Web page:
A study conducted earlier this year by research firm Screen Engine/ASI found that 68% of all consumers consider the major networks a “must have”. For antenna users, the number rises to 79%.

The use of TV antennas is already on the rise. Consumer Technology Assn. says 32% of US households own a TV antenna, up from 26% in 2019. The CTA expects the number of households using antennas to increase to 50 million by 2025 as more consumers choose to pay – Cut the TV cable.

Many of the new antenna customers are using them to attract channels not served in their markets by multichannel virtual video providers such as YouTubeTV, Hulu Live, Frndly TV or Sling. Some consumers own antennas as a backup in case their cable or satellite company gets into a fee dispute with a television station and removes it from its system.

Amanda Brown, vice president of consumer strategy and insights at Scripps, describes these consumers as “self-bundlers” who use an average of four platforms combined with an antenna to meet their viewing needs.

The promotion of antenna use clearly benefits the television networks Scripps owns, but the campaign also has a community element. TV stations must maintain their role as news sources in their communities, especially at a time when many local newspapers have closed or scaled back operations. If internet or cellphone service goes down during a storm or other disaster, broadcast television stays on the air.

“People are turning to us,” Symson said. “If you can’t reach us, that becomes a problem. We are committed to reaching consumers on all platforms, but especially on broadcast television.”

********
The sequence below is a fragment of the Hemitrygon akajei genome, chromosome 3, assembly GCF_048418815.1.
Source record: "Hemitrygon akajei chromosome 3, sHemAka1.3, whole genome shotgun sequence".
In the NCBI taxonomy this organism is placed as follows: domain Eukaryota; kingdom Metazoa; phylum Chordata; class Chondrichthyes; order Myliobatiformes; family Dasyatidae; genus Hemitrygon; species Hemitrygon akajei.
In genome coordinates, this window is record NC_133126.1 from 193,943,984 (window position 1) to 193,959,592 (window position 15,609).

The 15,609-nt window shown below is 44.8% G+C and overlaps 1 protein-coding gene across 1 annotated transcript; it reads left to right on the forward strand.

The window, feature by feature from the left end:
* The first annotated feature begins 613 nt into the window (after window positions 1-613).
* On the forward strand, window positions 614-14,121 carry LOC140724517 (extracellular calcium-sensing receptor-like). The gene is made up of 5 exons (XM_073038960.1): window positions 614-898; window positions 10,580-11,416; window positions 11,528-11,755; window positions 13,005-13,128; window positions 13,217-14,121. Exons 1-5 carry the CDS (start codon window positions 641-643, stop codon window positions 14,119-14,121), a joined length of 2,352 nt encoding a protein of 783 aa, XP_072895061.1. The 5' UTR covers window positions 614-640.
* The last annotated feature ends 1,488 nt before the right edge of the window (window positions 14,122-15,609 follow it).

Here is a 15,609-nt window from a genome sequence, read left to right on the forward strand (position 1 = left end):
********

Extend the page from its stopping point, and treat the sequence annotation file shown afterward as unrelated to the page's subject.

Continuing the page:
Creating your own TV package might seem like more effort than it’s worth, but the cost savings speak otherwise. Screen Engine/ASI found that consumers who have over-the-air antennas as part of their TV mix spend an average of $72.60 per month on pay-TV services and video-on-demand platforms like Netflix . The average monthly cost for cable and satellite subscribers without antennas is $148.70.

The majority of antenna users are older, having grown up watching TV that caught signals with rabbit ears on a device or antenna antenna on a rooftop. For younger consumers — many of whom have cut cable, never signed up for cable, or don’t even own a TV — over-the-air broadcasting can be a mystery.

“We’ve done a lot of research on this, and there’s even a certain segment of the American audience that mistakenly believes that plugging in a digital antenna is piracy,” Symson said.

Screen Engine/ASI found that viewers underestimated the number of channels they could receive with an antenna, many remembering the analogue television era when far fewer channels were available.

“They just don’t know this option exists, so they don’t even understand the benefits that come with it,” Brown said. “Even the terminology surrounding over-the-air needs explaining to some consumers who are completely new to the concept.”

The switch from analog to digital signals in 2009 allowed the creation of more over-the-air channels (called sub-channels). However, a 2021 study by Horowitz Research found that only 20% of users without an antenna believed they could receive more than 20 channels.

Karlo Maalouf, owner of Mr. Antenna, a Las Vegas company that specializes in installing radio antennas, applauds the reconnaissance efforts.